Originally published on Wed May 23, 2012 12:46 pm

The NAACP is officially supporting same-sex marriage. The group says marriage equality is a civil right and is encouraging black voters to support the issue if it shows up on state ballots. Host Michel Martin talks with Julian Bond, chairman emeritus of the group.

11:51am

Wed May 23, 2012
World

Islamists Vs. Mubarak Holdovers In Egypt Elections

Originally published on Wed May 23, 2012 12:46 pm

Campaign fever is in the air in Cairo and around Egypt. Millions of voters go to the polls, Tuesday and Wednesday, for what many believe to be the country's first free election in its long history. Host Michel Martin discusses what's at stake in this election with Sherine Tadros, the Egypt correspondent for Al Jazeera English.

11:51am

Wed May 23, 2012
Latin America

Former Imprisoned Drug Smuggler On Story Of Escape

Originally published on Wed May 23, 2012 12:46 pm

In the 1970s, American Dwight Worker set out to smuggle cocaine from South America to the U.S. But his plan backfired and he wound up in one of Mexico's most notorious prisons. Worker tells host Michel Martin his story of imprisonment and escape.

11:45am

Wed May 23, 2012
Fitness & Nutrition

Happy Feet: Tips For Healthier Running

Originally published on Wed May 23, 2012 2:58 pm

iStockphoto.com

After hearing a lot about barefoot running, New York Times Phys Ed columnist Gretchen Reynolds decided to try it out for herself. An amateur runner for several decades, Reynolds says she thought the transition would be easy. But almost immediately, she got injured.

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10:47am

Wed May 23, 2012
Mongolia Booms

Old Ways Disappearing In The New Mongolia

Originally published on Thu May 24, 2012 9:57 pm

A baby Bactrian camel is tied up at the edge of the Badam family's small farmstead. Bactrian camels — like all Mongolian mammals — have thick fur to withstand the winters.
John W. Poole NPR

Mongolia, the land of Genghis Khan and nomadic herders, is in the midst of a remarkable transition. Rich in coal, gold and copper, this country of fewer than 3 million people in Central Asia is riding a mineral boom that is expected to more than double its GDP within a decade. The rapid changes simultaneously excite and unnerve many Mongolians, who hope mining can help pull many out of poverty, but worry it will ravage the environment and further erode the nation's distinctive, nomadic identity.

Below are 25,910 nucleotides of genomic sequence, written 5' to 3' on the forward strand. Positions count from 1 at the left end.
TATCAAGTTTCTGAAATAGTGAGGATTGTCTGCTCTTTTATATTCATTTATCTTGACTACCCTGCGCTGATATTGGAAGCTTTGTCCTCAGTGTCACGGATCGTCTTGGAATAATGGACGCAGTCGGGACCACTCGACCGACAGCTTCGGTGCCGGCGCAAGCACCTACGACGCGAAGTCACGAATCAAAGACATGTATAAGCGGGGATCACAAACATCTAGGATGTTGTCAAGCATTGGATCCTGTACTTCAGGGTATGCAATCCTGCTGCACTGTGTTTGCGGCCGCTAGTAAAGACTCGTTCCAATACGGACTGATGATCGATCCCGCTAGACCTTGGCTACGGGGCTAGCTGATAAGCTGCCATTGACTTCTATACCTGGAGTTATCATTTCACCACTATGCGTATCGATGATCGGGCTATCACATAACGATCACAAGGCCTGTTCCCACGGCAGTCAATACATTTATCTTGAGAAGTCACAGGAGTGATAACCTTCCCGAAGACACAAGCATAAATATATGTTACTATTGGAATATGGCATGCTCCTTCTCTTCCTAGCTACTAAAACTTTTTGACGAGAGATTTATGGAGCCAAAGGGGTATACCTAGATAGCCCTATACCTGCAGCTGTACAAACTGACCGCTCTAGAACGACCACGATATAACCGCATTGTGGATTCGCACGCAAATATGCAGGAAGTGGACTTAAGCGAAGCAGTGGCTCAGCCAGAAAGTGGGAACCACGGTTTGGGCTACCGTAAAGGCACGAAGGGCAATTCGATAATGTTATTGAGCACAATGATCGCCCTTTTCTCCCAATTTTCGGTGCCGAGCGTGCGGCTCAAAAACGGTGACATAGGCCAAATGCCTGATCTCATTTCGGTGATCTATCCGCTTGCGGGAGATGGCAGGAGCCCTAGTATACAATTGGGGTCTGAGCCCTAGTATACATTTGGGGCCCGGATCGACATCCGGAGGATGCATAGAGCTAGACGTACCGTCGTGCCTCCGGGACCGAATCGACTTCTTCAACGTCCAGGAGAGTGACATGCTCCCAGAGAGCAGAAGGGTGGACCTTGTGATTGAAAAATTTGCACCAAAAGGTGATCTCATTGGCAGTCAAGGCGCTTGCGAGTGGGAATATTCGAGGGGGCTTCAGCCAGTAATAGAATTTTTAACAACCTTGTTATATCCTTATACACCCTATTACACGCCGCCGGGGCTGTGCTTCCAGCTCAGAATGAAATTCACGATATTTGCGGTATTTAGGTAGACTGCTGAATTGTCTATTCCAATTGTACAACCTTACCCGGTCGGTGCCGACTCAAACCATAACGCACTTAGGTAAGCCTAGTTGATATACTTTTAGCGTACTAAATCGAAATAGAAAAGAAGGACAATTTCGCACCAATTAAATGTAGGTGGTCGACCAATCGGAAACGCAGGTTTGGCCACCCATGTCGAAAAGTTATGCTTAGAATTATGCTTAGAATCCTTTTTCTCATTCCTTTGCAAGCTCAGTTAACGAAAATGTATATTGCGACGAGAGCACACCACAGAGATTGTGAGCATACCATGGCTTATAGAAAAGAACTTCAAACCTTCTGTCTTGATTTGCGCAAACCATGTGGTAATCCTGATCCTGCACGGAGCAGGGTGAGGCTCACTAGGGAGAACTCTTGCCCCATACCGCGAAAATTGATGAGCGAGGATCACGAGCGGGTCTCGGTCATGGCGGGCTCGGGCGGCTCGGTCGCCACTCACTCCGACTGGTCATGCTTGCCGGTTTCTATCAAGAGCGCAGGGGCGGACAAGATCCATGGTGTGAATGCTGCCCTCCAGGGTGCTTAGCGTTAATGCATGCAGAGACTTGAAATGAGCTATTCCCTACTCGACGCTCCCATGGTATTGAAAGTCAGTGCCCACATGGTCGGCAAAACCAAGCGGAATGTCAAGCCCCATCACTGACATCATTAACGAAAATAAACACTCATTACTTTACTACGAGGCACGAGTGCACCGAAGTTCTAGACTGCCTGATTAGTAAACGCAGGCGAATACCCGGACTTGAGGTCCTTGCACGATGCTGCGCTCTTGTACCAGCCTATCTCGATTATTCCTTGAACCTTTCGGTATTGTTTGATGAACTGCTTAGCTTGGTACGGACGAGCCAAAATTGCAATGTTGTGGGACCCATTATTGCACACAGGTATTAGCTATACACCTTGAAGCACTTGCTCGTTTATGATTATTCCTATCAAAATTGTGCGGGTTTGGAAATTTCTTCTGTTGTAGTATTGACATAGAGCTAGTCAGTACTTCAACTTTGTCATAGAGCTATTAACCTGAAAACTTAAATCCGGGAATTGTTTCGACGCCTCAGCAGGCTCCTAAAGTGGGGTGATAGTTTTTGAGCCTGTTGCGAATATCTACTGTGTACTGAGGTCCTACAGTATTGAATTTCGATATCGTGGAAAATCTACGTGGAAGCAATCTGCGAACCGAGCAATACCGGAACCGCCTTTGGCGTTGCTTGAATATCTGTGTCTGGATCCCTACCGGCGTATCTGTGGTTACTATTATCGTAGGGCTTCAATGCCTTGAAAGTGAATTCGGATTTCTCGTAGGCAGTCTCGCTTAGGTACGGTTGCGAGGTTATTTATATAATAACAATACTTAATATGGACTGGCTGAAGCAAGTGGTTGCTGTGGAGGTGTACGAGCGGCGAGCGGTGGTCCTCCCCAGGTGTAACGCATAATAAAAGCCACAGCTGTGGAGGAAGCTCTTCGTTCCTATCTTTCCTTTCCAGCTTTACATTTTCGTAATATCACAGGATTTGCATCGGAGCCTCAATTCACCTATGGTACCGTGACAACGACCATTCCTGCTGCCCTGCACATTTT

Last of four parts

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10:34am

Wed May 23, 2012
The Two-Way

Wall Street Titans, Behaving Badly

Originally published on Wed May 23, 2012 11:30 am

Television correspondent Sabrina Quagliozzi reports from inside the Nasdaq MarketSite in New York's Times Square on Monday.
Richard Drew AP

The pillars of Wall Street are shaking.

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10:24am

Wed May 23, 2012
Music Interviews

Jeremy Denk: Playing Ligeti With A Dash Of Humor

Originally published on Thu November 8, 2012 10:03 pm

Jeremy Denk has recently written for The New Yorker and The New York Times Book Review.
Courtesy of the artist

Not many classical pianists maintain blogs where they ruminate on everything from eating a terrible bowl of meatballs while on tour with Joshua Bell to seeing Twilight: New Moon (twice) and hearing strains of a Schubert song.

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10:21am

Wed May 23, 2012
The Two-Way

As Talks Begin, Iran And World Powers Stake Out Positions

  • Tom Gjelten reporting
  • Mike Shuster reporting

As talks opened in Baghdad today, "diplomats from six world powers offered Iran new proposals Wednesday to ease international concerns about its nuclear program, but appeared to reject Tehran's appeals to ease economic sanctions to help move along talks," The Associated Press reports.

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9:55am

Wed May 23, 2012
Shots - Health Blog

Dangerous Gut Bacteria Move Outside Hospitals, Infect Kids

Originally published on Wed May 23, 2012 10:55 am

Colonies of Clostridium difficile look awfully nice, but they're definitely something you'd be advised to keep at a safe distance.
CDC